The main focus of Chapter.11 is how slavery became permanent. It wasn't like before where people could work their way out of it. It was more like once enslaved you remain enslaved. Even your kids are born into it.
The aristocracy in Virginia wanted most to keep their profits margins high, and this drove them to exploit the lowest class -- new freedmen -- as much as possible so that they couldn't compete with the established plantations and lower prices.
This chapter further explains the rising tensions between servants and their masters in colonial Virginia. In an effort to keep servants in servitude to exploit profit, certain rules and regulations shaped how servants were freed. Masters would prolong their servitude and would add on years for disorderly conduct, making it increasingly difficult to become a freedman.
We see here the divide between rich and poor begin to widen. The planters still needed high amounts of servants to work and took newly freed men or men about to be freed and created situations in which they were to be kept as servants. Chattel slavery is sure to follow.
Virginia planters continued to develop their dominance. They engaged in competition with other planters, artisans, and freedmen; but with their control of government, they could suppress the lower classes and further develop Virginian society with a ruling aristocratic class: just like in England.
In this chapter, the divide between servants and masters continued to occur. Masters ensured that land became increasingly more expensive and less suitable for farming, thus making it harder for servants to own land. The goal was to make it nearly impossible for servants to survive and live on their own, in hopes that they would instead choose to continue their servitude.
As the colonies of Virginia began to expand and develop, the separation between the rich and the poor increased drastically. We can see an increase of power in the "upper class" as servants were kept in servitude longer due to this power asserted over them by those above them and the lack of suitable land they could receive.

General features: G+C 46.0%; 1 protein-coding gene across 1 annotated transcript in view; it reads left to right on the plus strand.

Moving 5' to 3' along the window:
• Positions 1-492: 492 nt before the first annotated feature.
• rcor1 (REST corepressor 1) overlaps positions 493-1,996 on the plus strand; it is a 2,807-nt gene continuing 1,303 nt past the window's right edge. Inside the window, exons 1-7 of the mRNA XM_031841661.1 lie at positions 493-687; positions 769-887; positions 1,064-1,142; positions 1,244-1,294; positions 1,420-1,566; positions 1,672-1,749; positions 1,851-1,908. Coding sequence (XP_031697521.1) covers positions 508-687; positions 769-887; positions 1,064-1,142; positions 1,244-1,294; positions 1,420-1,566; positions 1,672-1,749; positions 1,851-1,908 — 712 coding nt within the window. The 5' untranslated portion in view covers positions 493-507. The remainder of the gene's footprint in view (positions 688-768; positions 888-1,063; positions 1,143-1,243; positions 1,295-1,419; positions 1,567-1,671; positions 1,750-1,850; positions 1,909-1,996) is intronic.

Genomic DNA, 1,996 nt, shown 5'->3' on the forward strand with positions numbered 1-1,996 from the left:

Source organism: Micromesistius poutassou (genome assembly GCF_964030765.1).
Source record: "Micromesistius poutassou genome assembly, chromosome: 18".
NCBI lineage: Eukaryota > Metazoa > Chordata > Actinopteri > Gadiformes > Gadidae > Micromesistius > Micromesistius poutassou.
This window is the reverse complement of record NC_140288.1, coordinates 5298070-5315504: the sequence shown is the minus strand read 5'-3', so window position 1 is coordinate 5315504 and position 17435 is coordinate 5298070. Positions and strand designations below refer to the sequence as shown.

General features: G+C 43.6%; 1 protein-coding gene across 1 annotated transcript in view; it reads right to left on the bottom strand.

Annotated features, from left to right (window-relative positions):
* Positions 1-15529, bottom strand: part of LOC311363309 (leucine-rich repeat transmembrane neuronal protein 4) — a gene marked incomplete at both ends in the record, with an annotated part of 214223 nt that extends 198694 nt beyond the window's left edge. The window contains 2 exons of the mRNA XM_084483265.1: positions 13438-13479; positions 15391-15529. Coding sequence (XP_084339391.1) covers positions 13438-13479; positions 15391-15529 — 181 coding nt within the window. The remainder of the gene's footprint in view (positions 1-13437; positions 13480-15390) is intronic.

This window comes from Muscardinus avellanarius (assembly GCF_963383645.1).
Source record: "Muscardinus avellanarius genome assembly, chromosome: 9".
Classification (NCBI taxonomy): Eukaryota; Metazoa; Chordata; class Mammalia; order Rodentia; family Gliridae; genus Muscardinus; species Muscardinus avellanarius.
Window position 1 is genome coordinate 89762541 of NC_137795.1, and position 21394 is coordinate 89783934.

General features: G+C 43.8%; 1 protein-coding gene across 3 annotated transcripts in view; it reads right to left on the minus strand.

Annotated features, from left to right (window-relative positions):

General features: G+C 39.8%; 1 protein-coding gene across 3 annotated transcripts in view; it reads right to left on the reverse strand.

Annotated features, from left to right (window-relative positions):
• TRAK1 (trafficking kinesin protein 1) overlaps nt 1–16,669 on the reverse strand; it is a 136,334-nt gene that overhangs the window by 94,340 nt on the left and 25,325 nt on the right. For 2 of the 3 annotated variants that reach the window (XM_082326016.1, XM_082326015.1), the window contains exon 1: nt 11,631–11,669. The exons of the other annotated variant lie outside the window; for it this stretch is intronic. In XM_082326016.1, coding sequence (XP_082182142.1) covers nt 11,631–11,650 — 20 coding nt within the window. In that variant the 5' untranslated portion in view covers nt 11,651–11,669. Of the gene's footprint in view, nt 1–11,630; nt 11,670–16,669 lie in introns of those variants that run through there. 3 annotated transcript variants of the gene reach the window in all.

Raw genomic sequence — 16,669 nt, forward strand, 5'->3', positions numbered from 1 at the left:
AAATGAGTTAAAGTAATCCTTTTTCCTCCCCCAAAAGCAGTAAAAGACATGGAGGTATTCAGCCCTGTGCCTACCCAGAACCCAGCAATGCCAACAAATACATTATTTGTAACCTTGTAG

As the amount of freed servants in Virginia began to increase, the availability of land began to decrease because prices went up. Freed servants would rather stay as servants than take the risk of finding decent land and making a profit out of it. This was the main goal of the overseers of the servants and would eventually lead to the the system of slavery.
There was a larger deviation between the rich planters and the poor servants, and the rich often tried to keep the poor down and extend the sentences of their servants, as they needed manpower on their farms.
In this chapter, the Virginians further compete against the incoming competition (the newly freed indentured servants). The divide between the wealthy and poor became more stronger. This was because the wealthy class was in charge of the government, and so they were able to stay ahead...
As Virginian's dependency on human labor continued to grow, the separation between the rich and poor, free and enslaved continued to grow as well.
Farmers wanted to profit from sales, so they exploited indentured servants and the poorer class to produce product faster and cheaper to have the lowest prices.